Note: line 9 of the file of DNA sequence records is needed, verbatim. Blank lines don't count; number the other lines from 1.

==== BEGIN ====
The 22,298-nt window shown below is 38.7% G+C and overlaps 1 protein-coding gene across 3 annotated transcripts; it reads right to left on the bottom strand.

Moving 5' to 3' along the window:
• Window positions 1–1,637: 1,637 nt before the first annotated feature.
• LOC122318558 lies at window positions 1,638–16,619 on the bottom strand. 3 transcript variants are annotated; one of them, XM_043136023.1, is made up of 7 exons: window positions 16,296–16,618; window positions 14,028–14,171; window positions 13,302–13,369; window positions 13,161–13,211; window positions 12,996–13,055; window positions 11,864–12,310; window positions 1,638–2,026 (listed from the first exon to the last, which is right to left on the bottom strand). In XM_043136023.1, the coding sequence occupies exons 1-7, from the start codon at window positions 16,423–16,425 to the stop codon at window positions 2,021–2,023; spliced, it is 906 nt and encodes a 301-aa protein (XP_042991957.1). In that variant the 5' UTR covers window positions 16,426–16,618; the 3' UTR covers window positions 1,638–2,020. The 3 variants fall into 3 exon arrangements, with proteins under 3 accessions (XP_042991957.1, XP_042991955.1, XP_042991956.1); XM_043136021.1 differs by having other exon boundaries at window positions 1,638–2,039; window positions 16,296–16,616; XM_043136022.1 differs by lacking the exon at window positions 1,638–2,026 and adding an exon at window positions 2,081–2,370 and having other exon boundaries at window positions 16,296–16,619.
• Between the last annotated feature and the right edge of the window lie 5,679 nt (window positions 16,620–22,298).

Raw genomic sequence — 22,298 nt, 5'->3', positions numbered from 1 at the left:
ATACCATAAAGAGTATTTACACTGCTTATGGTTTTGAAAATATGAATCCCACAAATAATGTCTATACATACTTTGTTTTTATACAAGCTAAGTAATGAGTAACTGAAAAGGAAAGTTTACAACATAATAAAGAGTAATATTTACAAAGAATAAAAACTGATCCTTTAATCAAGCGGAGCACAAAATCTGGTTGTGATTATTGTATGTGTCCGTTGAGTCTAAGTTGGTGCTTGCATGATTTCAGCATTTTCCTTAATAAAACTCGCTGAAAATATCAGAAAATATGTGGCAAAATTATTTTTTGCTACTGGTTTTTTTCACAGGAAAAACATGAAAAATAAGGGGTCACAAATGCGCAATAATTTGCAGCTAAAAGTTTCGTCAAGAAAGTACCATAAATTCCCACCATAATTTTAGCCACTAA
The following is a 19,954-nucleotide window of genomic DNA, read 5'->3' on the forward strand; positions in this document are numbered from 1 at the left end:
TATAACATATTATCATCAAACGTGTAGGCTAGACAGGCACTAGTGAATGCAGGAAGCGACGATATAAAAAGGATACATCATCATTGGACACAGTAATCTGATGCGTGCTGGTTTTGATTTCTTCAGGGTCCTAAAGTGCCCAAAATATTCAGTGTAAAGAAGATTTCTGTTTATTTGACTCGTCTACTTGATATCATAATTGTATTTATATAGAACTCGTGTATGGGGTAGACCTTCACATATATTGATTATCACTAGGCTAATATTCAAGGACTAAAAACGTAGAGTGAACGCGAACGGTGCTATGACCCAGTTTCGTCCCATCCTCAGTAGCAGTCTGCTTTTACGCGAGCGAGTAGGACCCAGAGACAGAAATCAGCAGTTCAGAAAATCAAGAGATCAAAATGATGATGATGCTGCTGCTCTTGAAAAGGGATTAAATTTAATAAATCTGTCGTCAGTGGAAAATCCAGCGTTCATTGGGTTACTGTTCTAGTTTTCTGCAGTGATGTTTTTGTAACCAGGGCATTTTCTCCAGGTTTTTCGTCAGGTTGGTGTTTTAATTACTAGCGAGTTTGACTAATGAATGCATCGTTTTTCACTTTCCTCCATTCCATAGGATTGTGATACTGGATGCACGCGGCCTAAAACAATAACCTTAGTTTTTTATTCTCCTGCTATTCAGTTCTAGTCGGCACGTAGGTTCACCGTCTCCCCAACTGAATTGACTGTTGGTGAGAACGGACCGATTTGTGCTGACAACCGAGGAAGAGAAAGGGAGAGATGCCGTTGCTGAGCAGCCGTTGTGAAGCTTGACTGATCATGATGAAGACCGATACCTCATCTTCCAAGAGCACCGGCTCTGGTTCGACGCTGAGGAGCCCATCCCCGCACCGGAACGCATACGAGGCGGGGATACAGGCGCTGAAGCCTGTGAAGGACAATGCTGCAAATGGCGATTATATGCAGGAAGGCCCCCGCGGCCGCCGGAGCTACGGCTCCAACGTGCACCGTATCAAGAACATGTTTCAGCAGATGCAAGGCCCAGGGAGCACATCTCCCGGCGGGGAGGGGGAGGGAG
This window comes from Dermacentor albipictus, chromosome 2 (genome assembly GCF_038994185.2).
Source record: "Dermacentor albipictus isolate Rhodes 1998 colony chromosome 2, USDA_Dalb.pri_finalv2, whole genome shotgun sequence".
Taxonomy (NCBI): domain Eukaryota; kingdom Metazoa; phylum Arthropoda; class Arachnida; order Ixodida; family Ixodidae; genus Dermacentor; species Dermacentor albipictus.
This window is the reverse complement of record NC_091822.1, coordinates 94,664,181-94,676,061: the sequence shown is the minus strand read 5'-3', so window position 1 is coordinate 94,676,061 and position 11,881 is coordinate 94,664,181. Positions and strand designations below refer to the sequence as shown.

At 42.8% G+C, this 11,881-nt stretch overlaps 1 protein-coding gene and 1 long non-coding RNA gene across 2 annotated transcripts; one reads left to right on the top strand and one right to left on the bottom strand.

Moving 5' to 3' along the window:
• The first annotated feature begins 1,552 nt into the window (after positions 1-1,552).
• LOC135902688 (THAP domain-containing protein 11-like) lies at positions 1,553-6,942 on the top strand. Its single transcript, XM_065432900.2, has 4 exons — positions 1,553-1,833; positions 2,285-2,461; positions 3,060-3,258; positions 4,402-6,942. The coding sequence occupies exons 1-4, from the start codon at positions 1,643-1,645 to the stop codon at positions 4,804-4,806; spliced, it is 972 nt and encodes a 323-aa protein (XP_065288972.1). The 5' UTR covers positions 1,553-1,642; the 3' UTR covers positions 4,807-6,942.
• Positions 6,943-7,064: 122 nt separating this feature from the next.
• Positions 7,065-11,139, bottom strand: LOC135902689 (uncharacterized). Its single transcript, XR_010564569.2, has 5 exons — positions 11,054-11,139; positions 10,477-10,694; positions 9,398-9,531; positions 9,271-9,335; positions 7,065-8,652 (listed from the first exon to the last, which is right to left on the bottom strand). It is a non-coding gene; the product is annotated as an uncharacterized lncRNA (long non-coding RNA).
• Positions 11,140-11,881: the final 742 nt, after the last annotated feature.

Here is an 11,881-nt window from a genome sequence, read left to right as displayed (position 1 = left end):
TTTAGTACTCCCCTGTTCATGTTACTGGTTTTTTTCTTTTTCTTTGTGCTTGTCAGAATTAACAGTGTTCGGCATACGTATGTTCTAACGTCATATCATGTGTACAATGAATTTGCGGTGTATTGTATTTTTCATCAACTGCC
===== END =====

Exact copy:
TATAACATATTATCATCAAACGTGTAGGCTAGACAGGCACTAGTGAATGCAGGAAGCGACGATATAAAAAGGATACATCATCATTGGACACAGTAATCTGATGCGTGCTGGTTTTGATTTCTTCAGGGTCCTAAAGTGCCCAAAATATTCAGTGTAAAGAAGATTTCTGTTTATTTGACTCGTCTACTTGATATCATAATTGTATTTATATAGAACTCGTGTATGGGGTAGACCTTCACATATATTGATTATCACTAGGCTAATATTCAAGGACTAAAAACGTAGAGTGAACGCGAACGGTGCTATGACCCAGTTTCGTCCCATCCTCAGTAGCAGTCTGCTTTTACGCGAGCGAGTAGGACCCAGAGACAGAAATCAGCAGTTCAGAAAATCAAGAGATCAAAATGATGATGATGCTGCTGCTCTTGAAAAGGGATTAAATTTAATAAATCTGTCGTCAGTGGAAAATCCAGCGTTCATTGGGTTACTGTTCTAGTTTTCTGCAGTGATGTTTTTGTAACCAGGGCATTTTCTCCAGGTTTTTCGTCAGGTTGGTGTTTTAATTACTAGCGAGTTTGACTAATGAATGCATCGTTTTTCACTTTCCTCCATTCCATAGGATTGTGATACTGGATGCACGCGGCCTAAAACAATAACCTTAGTTTTTTATTCTCCTGCTATTCAGTTCTAGTCGGCACGTAGGTTCACCGTCTCCCCAACTGAATTGACTGTTGGTGAGAACGGACCGATTTGTGCTGACAACCGAGGAAGAGAAAGGGAGAGATGCCGTTGCTGAGCAGCCGTTGTGAAGCTTGACTGATCATGATGAAGACCGATACCTCATCTTCCAAGAGCACCGGCTCTGGTTCGACGCTGAGGAGCCCATCCCCGCACCGGAACGCATACGAGGCGGGGATACAGGCGCTGAAGCCTGTGAAGGACAATGCTGCAAATGGCGATTATATGCAGGAAGGCCCCCGCGGCCGCCGGAGCTACGGCTCCAACGTGCACCGTATCAAGAACATGTTTCAGCAGATGCAAGGCCCAGGGAGCACATCTCCCGGCGGGGAGGGGGAGGGAG